Rooting for rugby: Grassroots rugby gaining from World Cup legacy plan despite England’s poor performance

Grassroots rugby is on the up despite England’s disastrous exit from the World Cup last year.

Unlike the 2012 Olympic legacy programme, which appears to have struggled over the cross-section of sports, the Rugby Football Union has insisted that community rugby is meeting the targets set out in the World Cup legacy plan.

The aim set for the 2019 World Cup was that 750 non-rugby playing secondary schools nationally would be introduced to rugby union, at the end of last year they were well on their way with 400 schools now offering the sport.

There are many successful aspects of the dissolution programme from the World Cup, including medical equipment that was used during the tournament being distributed to grassroots rugby clubs in and around south west London.

Group chief executive of the Welsh Rugby Union Martyn Phillips said: “Delivering eight high-quality spectator events as part of a record-breaking Rugby World Cup is something we’re incredibly proud of at the WRU.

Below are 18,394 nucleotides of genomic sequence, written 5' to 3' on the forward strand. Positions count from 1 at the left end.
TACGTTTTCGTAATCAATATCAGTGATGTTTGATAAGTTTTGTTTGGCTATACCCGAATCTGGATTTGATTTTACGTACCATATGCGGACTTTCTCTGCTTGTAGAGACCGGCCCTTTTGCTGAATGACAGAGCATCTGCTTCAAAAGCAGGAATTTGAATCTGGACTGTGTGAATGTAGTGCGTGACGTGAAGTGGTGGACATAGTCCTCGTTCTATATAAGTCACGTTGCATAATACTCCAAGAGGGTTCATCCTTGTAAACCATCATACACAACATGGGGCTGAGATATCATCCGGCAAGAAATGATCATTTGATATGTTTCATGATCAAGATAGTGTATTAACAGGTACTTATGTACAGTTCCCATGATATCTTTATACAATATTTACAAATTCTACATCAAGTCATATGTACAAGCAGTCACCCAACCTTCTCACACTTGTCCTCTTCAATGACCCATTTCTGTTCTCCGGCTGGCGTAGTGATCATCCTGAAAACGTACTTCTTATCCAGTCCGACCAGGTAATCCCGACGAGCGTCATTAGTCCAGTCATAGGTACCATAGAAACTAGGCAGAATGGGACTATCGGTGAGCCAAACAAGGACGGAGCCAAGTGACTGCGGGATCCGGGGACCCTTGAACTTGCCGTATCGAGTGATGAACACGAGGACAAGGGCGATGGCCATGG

“This strong profile for rugby is something we continue to work on to ensure we get more people, and new people, involved in the game.

“The recycling initiative for rugby clubs is a great example of a legacy project which aims to reward the support of community clubs with access to the best facilities.”

An Ernst and Young report on the economic impact of the World Cup suggests that through the investment of up to £1million in newly qualified coaches and referees the levels of participation in rugby at all ages will increase.

The ‘Keep Your Boots On’ campaign launched to recruit more coaches and match officials from retiring players has been a resounding success according to the RFU.

Steve Grainger, Rugby Football Union’s development director said: “We’ve had two refereeing courses in the south-west and they weren’t filling up.

“The guys went straight to that database of the 2,000 who said they were interested from ‘Keep Your Boots On’ and all three courses are now full.”

With two of England’s Six Nations games being played at Twickenham, it is hoped that the interest in rugby at all levels will continue to increase.

Image courtesy of Dave Griffiths, with thanks

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